This beautiful mutually dependent world that God created culminated in the creation on the seventh day of God’s rest – the Sabbath.  Howard Snyder explains, “The Sabbath is not a negation – merely the cessation of work – but an affirmation, the creation of rest, peace, shalom. On the seventh day God created shalom – the crown and goal of all his work.”

The crown and goal of all God’s work was life as we see it in the garden of Eden – a community of people living and working together in harmony and mutual trust, caring for creation and relating personally to their God who walked in the garden with them.  And God looked at all that had been created with complete satisfaction.  “God saw all that He had made, and it was very good.” (Gen 1:27,28,31)

Shalom – the crown and goal of all God’s work – is a difficult word to grasp.  It really defies a one word translation.  Even though, as we have already mentioned, it is better expressed in the word “wholeness” than in the usual translation “peace” neither of these words are adequate to understand the full scope of shalom.  The second reason we have difficulty understanding the concept of shalom is because it represents a world none of us have ever  experienced – the world of an ideal creation where everything God created functions in the way that God intended it to – there is no death or disease, no oppression or exploitation of others, and no destructive acts towards creation.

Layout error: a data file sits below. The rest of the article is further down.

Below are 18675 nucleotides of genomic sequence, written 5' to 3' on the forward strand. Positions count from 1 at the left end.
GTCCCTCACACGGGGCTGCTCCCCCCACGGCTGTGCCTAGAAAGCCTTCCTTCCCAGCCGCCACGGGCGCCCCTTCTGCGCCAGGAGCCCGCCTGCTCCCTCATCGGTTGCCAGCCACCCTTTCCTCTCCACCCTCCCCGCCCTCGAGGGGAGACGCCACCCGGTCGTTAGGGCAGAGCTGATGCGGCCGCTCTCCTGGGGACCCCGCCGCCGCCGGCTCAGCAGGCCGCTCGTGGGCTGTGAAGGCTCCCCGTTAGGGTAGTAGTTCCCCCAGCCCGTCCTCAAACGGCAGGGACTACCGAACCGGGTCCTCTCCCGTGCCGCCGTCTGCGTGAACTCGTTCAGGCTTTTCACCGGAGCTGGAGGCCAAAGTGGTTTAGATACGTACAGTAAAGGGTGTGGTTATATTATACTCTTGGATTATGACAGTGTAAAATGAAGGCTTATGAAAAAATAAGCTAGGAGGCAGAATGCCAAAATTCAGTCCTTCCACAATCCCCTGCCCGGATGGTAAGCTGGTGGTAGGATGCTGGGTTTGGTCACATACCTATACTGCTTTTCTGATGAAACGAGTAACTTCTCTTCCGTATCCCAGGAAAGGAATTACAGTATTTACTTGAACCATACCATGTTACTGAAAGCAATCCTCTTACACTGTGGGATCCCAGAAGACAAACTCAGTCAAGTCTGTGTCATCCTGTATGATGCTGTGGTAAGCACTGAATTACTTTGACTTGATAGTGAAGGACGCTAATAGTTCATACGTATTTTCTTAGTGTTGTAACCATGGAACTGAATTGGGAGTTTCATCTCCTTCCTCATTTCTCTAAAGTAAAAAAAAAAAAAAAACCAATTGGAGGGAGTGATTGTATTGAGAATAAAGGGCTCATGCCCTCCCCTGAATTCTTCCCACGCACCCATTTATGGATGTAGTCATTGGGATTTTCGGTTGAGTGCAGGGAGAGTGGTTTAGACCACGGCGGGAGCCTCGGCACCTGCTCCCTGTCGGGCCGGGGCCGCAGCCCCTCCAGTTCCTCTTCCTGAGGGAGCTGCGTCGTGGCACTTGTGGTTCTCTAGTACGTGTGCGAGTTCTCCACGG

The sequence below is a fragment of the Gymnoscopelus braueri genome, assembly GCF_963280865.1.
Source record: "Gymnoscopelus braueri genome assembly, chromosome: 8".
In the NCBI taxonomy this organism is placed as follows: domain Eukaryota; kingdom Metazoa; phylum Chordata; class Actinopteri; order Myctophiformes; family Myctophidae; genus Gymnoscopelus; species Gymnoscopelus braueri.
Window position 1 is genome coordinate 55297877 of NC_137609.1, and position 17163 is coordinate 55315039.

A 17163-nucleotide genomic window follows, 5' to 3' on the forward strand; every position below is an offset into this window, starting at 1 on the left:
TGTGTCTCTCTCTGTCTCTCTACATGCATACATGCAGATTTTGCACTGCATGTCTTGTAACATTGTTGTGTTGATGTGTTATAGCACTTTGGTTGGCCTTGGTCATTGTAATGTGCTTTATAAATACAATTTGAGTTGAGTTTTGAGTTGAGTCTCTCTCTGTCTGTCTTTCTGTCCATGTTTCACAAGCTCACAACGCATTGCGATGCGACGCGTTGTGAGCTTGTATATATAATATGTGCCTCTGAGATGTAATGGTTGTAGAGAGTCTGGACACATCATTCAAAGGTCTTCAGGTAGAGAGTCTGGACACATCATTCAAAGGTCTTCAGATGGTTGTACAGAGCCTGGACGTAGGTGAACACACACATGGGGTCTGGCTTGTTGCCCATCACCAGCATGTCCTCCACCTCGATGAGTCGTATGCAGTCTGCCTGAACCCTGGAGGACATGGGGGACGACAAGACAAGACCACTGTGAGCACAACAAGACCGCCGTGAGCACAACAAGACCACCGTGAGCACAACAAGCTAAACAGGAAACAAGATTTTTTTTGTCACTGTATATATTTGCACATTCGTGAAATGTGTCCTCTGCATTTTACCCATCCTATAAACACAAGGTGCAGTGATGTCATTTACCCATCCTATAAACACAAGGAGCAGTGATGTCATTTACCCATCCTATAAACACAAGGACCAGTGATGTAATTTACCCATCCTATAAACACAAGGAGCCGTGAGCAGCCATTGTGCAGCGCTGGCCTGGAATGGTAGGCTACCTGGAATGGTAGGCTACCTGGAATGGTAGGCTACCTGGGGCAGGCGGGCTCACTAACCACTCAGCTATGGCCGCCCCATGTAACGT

Relationship – the essence of shalom

More than anything, shalom is about relationships.  It embraces all the dimensions of relationship that contribute to the wholeness God intends for our lives.  As the creation story shows, at the heart of shalom is our relationship to God.  The wholeness of shalom revolves around a personal relationship to a God who created human beings “in God’s image” and who walked and talked with them on a daily basis.   But it doesn’t stop there.  The wholeness of shalom is also about the relationships we share with each other.  God did not create us to live as isolated individuals but to live, men and women together in a harmonious interdependent community.

Each person was meant to reflect the characteristics of God in the way they lived and related to one another – characteristics which are highlighted in Paul’s description in Colossians 3:12-15 “Therefore, as God’s chosen people, holy and dearly loved, clothe yourselves with compassion, kindness, humility, gentleness and patience.  Bear with each other and forgive whatever you may have against one another.  Forgive as the Lord forgave you.  And over all these virtues put on love, which binds them all together in perfect unity.  Let the peace of Christ rule in your hearts, since as members of one body you were called to peace.”